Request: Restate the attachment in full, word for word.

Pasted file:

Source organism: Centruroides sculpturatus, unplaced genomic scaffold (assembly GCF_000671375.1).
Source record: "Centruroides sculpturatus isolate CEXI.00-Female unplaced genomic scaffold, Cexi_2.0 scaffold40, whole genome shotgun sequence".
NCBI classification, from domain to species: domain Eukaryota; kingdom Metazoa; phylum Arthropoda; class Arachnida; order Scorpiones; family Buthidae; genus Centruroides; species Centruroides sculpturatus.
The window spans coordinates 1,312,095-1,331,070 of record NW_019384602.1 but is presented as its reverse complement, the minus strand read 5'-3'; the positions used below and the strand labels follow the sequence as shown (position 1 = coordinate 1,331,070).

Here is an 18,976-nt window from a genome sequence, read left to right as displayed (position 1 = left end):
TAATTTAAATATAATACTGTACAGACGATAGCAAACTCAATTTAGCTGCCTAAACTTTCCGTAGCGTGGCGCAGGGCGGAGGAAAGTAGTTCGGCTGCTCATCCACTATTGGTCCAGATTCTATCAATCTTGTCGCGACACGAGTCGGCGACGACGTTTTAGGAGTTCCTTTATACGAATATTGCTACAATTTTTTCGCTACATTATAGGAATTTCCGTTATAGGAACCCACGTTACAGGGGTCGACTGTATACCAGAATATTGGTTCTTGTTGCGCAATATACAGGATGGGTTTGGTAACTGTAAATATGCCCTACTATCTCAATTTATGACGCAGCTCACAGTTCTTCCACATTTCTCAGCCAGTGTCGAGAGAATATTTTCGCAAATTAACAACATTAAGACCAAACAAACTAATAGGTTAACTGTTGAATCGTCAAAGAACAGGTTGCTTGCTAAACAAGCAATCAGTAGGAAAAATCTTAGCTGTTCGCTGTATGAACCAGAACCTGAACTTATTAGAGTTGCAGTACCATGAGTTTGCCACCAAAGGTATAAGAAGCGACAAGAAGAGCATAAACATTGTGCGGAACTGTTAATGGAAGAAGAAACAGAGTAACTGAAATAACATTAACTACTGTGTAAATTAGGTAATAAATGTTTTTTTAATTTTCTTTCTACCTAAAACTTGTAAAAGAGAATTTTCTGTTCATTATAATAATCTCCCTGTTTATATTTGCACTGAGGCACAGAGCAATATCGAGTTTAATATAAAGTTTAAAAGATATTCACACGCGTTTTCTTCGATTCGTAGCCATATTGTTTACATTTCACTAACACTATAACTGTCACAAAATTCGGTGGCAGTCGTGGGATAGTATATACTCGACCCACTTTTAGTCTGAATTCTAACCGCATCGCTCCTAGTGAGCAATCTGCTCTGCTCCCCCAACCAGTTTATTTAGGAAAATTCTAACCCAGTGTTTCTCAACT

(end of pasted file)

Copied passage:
Source organism: Centruroides sculpturatus, unplaced genomic scaffold (assembly GCF_000671375.1).
Source record: "Centruroides sculpturatus isolate CEXI.00-Female unplaced genomic scaffold, Cexi_2.0 scaffold40, whole genome shotgun sequence".
NCBI classification, from domain to species: domain Eukaryota; kingdom Metazoa; phylum Arthropoda; class Arachnida; order Scorpiones; family Buthidae; genus Centruroides; species Centruroides sculpturatus.
The window spans coordinates 1,312,095-1,331,070 of record NW_019384602.1 but is presented as its reverse complement, the minus strand read 5'-3'; the positions used below and the strand labels follow the sequence as shown (position 1 = coordinate 1,331,070).

Here is an 18,976-nt window from a genome sequence, read left to right as displayed (position 1 = left end):
TAATTTAAATATAATACTGTACAGACGATAGCAAACTCAATTTAGCTGCCTAAACTTTCCGTAGCGTGGCGCAGGGCGGAGGAAAGTAGTTCGGCTGCTCATCCACTATTGGTCCAGATTCTATCAATCTTGTCGCGACACGAGTCGGCGACGACGTTTTAGGAGTTCCTTTATACGAATATTGCTACAATTTTTTCGCTACATTATAGGAATTTCCGTTATAGGAACCCACGTTACAGGGGTCGACTGTATACCAGAATATTGGTTCTTGTTGCGCAATATACAGGATGGGTTTGGTAACTGTAAATATGCCCTACTATCTCAATTTATGACGCAGCTCACAGTTCTTCCACATTTCTCAGCCAGTGTCGAGAGAATATTTTCGCAAATTAACAACATTAAGACCAAACAAACTAATAGGTTAACTGTTGAATCGTCAAAGAACAGGTTGCTTGCTAAACAAGCAATCAGTAGGAAAAATCTTAGCTGTTCGCTGTATGAACCAGAACCTGAACTTATTAGAGTTGCAGTACCATGAGTTTGCCACCAAAGGTATAAGAAGCGACAAGAAGAGCATAAACATTGTGCGGAACTGTTAATGGAAGAAGAAACAGAGTAACTGAAATAACATTAACTACTGTGTAAATTAGGTAATAAATGTTTTTTTAATTTTCTTTCTACCTAAAACTTGTAAAAGAGAATTTTCTGTTCATTATAATAATCTCCCTGTTTATATTTGCACTGAGGCACAGAGCAATATCGAGTTTAATATAAAGTTTAAAAGATATTCACACGCGTTTTCTTCGATTCGTAGCCATATTGTTTACATTTCACTAACACTATAACTGTCACAAAATTCGGTGGCAGTCGTGGGATAGTATATACTCGACCCACTTTTAGTCTGAATTCTAACCGCATCGCTCCTAGTGAGCAATCTGCTCTGCTCCCCCAACCAGTTTATTTAGGAAAATTCTAACCCAGTGTTTCTCAACT